The future of many programs like CAD,Photoshop etc is even more heavily gpu based so thats important to keep in mind.
  8. shaner2000 thread starter macrumors member

    Apr 13, 2010
    Thanks. Haven't heard that point yet...
  9. vasuba macrumors member

    Apr 13, 2010
    That has really been a big point of contention with alot of people unhappy by the gpu selection. It feels like Apple is abandoning the professional nature of their products in order to pursue the hipsters. Far better gpus were available that actually used less power and generated less heat but they cost more so it would eat into Apples profit margin.
  10. bluetick macrumors member

    Mar 15, 2010
    You shouldn't really worry about RAM amount for Remote Desktop, since the only resource RDP's dependent on is your Internet/LAN connection speed. Basically, any 8 year old computer may be successfully used as a terminal machine :)

    Now on the VRAM. It's used for two things: storing image of your screen (the higher VRAM amount is, the higher screen resolution your GPU can handle) and it's also used in games to work with textures and models. Every mac's gpu is obviously tuned to hold its own screen res, so the only thing you may need more VRAM for is gaming.
  11. mikeo007 macrumors 65816

    Mar 18, 2010
    Haha, I guess all threads regress to garbage over time here. That one started off as a good discussion :D

    For your needs, there's no reason to get more than 256mb VRAM. Processor is really a personal choice, but your tasks don't sound extremely processor intensive. With RAM, i would suggest upgrading it yourself, but if you don't feel comfortable doing that, and have the money, I would say go for the 8gb.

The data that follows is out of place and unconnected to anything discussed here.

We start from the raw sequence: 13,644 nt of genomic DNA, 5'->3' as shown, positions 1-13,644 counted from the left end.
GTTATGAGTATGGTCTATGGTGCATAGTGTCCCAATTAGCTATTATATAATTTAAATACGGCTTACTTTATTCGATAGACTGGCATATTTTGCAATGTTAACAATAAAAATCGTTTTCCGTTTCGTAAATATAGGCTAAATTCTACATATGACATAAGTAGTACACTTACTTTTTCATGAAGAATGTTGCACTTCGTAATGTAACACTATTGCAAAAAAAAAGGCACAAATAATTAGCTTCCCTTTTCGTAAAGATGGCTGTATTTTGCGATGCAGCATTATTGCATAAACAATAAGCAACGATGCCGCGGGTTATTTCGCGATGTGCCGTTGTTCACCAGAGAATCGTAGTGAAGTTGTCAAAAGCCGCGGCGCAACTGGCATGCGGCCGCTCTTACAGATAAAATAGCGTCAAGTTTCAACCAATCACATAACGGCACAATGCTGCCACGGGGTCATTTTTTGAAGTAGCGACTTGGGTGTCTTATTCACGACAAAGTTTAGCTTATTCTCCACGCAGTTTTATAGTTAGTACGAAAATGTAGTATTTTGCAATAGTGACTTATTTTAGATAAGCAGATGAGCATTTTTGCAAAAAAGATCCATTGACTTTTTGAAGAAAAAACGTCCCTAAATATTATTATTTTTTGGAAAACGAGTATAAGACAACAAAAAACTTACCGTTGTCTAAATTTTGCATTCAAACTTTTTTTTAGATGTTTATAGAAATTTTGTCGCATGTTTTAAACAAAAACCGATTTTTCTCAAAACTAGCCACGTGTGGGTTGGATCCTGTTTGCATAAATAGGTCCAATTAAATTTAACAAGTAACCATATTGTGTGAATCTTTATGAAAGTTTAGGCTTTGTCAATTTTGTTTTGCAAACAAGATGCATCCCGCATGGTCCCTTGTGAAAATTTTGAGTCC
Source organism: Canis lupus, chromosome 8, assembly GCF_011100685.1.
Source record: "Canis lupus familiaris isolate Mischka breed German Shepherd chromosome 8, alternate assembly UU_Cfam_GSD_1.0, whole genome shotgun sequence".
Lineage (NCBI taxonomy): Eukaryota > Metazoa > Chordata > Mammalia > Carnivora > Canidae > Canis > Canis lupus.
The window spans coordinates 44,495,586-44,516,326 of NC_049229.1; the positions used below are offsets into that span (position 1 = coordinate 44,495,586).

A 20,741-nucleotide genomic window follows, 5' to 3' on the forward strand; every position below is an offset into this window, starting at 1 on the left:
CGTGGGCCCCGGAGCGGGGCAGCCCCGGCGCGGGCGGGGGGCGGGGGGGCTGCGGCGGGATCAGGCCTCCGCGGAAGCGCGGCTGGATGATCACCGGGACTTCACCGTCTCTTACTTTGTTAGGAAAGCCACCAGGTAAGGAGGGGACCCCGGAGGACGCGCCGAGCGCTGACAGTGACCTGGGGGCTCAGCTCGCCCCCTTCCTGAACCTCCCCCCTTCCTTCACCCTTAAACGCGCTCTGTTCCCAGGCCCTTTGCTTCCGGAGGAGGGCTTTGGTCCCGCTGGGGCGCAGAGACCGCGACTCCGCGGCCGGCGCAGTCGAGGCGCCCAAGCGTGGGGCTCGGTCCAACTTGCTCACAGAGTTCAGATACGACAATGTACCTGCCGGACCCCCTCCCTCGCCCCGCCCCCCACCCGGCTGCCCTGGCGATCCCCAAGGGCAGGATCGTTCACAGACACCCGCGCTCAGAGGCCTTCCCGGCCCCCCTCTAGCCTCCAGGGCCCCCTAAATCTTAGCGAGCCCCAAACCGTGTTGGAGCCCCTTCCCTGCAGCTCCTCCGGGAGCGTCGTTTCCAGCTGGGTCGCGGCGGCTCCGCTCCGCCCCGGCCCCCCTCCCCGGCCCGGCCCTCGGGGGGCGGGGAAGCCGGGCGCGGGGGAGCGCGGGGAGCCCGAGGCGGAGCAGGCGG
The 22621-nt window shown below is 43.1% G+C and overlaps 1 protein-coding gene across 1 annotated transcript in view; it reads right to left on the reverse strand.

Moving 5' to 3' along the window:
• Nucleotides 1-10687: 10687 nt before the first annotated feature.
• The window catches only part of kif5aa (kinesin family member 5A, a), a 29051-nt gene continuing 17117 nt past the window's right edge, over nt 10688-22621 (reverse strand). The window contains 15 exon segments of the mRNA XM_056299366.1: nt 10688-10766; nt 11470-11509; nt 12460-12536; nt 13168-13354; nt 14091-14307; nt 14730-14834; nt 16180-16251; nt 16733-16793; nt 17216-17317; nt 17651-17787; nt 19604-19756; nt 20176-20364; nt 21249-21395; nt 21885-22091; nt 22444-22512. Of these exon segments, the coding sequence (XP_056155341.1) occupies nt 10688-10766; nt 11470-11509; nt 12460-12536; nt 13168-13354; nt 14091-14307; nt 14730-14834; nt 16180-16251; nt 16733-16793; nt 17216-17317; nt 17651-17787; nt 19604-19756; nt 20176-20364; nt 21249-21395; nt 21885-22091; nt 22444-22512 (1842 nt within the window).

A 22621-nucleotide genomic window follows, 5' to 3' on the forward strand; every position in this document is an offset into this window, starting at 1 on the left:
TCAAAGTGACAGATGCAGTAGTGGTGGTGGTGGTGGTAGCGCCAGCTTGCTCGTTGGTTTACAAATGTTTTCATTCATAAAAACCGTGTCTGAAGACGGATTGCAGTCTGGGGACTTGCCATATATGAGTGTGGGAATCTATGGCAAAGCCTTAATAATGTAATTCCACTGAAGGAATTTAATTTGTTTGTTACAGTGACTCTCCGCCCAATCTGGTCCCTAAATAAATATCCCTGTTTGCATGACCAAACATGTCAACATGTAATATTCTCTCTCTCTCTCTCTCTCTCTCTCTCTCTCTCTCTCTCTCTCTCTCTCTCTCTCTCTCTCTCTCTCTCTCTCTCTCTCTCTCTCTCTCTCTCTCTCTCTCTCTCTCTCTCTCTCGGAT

As for buying the best now, i wouldn't worry too much about it being less than the best in a few weeks. Several PC manufacturer's are already using more up to date components to Apple, so this new wave of MBPs is already outdated in terms of physical hardware, but...Apple's refresh cycles seem to be getting longer, so it will be the best Apple laptop for the better part of a year at least.
  12. mikeo007 macrumors 65816

    Mar 18, 2010
    I wanted to comment on this specifically because it's right, but a little misleading. Many applications are offloading to the GPU, which is one of the reasons people are so unhappy with the new macbook pros. But the VRAM will make almost no difference in anything but gaming and intensive 3D applications.

    The people who are upset about the actual GPU (not the amount of VRAM) are upset because it is just a subpar GPU in general. The number & speed of the cores, number of pipelines, memory speed and bus width are all much more important than the amount of RAM. In these categories, the 330m graphics are lacking compared to the offerings in other "professional" notebook computers.

    So for the TLDR people, the amount of RAM isn't what's gimping the GPU :)
  13. shaner2000 thread starter macrumors member

    Apr 13, 2010